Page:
|14th April Good Friday
I decided to have a run over to the west coast and visit the Dingli cliffs followed by the famous Clapham Junction Cart Ruts.
There isn't a great deal for the prehistoric purist at Dingli, there's a nice church and some other bits and bobs but what drew me here was the height of the place. At 250 metres above sea level Dingli Cliffs are the highest point of the islands. On the landward side there are beautiful vistas of the island and views looking over to Gozo. It is said that on clear autumn days you can see Mount Etna on Sicily from this point. To your west is the sea and the beautiful uninhabited island of Filfla. Beyond the horizon lies the North African coast.
I guess if you want to see prehistoric cart ruts then Misrah Ghar il-Kbir aka Clapham Junction is pretty much the place to go. However cart ruts are not just a Maltese phenomena, they can also be found in Sicily, Spain Sardinia Greece and France but I guess the reason why the Clapham Junction cart ruts have become so famous is that there are so many of them in such a small area.
The site can be a little tricky to find especially if you are coming at it from the Dingli cliffs. Your safest bet is to get on the Rabat to Busket gardens road and look for an area between two large modern quarries.
The cart ruts themselves are pretty remarkable when you consider their age. I should mention something here about the age of the ruts. There is a lot of debate on this subject. There are a number of rock-cut Punic tombs in this area and at least one of the tombs cuts through a set of cart ruts. The tombs have been reliably dated a have been dated to the later centuries BC. This means that at least some of the ruts are older than this date.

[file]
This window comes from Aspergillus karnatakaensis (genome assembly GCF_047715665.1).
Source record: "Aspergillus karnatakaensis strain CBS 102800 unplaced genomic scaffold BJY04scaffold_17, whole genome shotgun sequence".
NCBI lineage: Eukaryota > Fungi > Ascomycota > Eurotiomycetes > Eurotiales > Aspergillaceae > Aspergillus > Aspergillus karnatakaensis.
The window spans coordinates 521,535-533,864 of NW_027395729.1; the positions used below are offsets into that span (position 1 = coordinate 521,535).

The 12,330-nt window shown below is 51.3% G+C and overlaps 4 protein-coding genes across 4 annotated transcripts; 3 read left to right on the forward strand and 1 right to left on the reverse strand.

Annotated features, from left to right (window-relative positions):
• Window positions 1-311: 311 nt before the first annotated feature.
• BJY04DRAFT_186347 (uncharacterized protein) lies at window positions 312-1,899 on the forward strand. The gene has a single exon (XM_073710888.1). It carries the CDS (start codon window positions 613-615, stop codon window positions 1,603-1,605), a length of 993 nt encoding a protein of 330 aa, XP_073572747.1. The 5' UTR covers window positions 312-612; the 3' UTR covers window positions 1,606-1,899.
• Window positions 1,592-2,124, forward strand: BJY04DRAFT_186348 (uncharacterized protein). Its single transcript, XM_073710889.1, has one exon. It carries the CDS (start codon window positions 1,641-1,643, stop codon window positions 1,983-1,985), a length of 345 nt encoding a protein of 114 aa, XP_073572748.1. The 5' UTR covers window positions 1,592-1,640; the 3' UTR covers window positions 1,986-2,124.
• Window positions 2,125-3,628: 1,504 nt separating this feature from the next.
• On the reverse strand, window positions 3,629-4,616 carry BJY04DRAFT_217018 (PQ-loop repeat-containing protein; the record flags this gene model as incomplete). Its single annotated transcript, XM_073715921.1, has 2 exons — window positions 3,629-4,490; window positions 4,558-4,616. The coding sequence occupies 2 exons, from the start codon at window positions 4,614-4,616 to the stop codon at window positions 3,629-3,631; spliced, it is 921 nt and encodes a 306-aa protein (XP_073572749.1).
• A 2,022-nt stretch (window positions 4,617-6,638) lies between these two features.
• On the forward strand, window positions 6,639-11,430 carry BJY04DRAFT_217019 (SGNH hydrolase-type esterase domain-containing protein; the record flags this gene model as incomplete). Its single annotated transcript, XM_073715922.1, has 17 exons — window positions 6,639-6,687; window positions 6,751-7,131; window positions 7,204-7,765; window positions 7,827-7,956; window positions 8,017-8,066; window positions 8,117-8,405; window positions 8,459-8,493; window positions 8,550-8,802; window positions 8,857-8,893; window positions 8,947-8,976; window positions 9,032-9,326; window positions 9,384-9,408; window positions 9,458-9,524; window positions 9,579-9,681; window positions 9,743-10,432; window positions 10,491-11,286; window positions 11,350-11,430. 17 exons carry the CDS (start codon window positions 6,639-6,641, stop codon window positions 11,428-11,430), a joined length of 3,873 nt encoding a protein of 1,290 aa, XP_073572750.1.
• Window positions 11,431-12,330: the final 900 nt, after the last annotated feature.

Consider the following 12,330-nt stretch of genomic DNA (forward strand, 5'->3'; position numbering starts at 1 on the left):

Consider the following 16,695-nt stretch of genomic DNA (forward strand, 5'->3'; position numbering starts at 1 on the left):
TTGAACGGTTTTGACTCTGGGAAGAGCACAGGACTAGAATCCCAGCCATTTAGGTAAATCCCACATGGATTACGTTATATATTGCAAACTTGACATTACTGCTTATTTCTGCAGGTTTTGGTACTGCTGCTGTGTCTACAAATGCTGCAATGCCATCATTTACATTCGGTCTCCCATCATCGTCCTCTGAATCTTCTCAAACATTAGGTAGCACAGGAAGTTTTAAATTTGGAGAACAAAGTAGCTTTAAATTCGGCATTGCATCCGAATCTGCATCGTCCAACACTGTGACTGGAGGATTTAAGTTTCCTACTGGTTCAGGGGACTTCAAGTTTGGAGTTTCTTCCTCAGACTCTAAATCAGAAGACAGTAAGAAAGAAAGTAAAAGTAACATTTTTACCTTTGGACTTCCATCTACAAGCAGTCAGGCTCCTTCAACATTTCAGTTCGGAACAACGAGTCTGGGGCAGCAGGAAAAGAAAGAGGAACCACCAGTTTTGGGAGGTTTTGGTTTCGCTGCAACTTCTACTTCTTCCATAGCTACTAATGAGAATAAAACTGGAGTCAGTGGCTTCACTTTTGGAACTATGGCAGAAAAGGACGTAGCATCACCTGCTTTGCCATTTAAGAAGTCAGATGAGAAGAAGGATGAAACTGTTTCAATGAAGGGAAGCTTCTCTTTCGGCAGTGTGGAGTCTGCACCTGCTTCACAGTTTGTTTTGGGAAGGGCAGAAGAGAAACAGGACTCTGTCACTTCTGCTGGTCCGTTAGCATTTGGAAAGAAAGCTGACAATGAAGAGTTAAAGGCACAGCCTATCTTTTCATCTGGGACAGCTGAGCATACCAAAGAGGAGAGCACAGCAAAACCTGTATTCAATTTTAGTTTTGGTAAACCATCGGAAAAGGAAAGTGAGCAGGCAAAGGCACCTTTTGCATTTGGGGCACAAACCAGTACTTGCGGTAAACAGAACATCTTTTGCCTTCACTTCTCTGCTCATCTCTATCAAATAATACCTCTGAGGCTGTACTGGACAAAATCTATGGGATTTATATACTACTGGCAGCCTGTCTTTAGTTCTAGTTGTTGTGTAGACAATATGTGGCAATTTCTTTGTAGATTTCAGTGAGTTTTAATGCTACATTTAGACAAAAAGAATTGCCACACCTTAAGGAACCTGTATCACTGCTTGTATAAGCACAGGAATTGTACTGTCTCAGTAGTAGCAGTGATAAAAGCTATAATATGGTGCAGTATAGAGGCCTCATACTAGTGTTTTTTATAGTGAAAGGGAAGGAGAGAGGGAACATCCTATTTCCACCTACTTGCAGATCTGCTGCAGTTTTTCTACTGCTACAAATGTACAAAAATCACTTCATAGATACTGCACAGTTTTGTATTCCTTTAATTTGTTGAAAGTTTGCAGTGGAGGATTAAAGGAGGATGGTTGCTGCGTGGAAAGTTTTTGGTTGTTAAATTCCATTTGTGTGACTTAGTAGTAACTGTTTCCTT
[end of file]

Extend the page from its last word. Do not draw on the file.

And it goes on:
Punic Tombs cut into the bedrock
Most of the experts seem to agree that most of the ruts are pre-Punic but opinions differ from this point onwards. Some argue that the ruts are from the temple period whilst others, including Trump favour a Bronze Age date.
The debate around the use of the ruts isn't much clearer than the dating debate, however many experts seem to favour the idea that the ruts were made by some kind of vehicle but after this there seems to be all sorts of opinions. Trump states that 'Wheeled vehicles do seem to attract the least serious objections'.
Ok I can accept that the ruts may have been used for vehicles but why were so many parallel ruts needed? At Clapham Junction there are multiple tracks parallel tracks, all running in the same direction.
As a visitor I guess you could probably spend the best part of an hour following the ruts around this limestone plain, they are fascinating but I'm going to contradict myself here and tell you that I found them to be are pretty unremarkable and felt quite under whelmed. However, what I really did enjoy about Clapham Junction was the Ghar il-Kbir caves and the rock cut Punic graves.
The caves are quite easy to find. Just walk a few couple of dozen yards uphill to the top of the limestone area and you're there. Back in geological time the caves were all underground but then as tends to happen with limestone, the roof of the largest cave or a series of caves collapsed leaving a large cavity in the ground with a number of caves many of which are interlinked, around the margins.
It's well worth scrambling down into the caves, they are lovely and cool and provide a bit of welcome shade from the Maltese sun.
The caves were occupied up until the nineteenth century and when you climb down into them you can see evidence of walls and entrances. No evidence of prehistoric occupation has yet been found in the caves but considering that a set of cart ruts start on the margins of the caves I'm sure this site would not have gone unnoticed by the prehistoric Maltese.
Posted by fitzcoraldo
8th May 2006ce
Edited 8th May 2006ce
fitzcoraldo's TMA Blog
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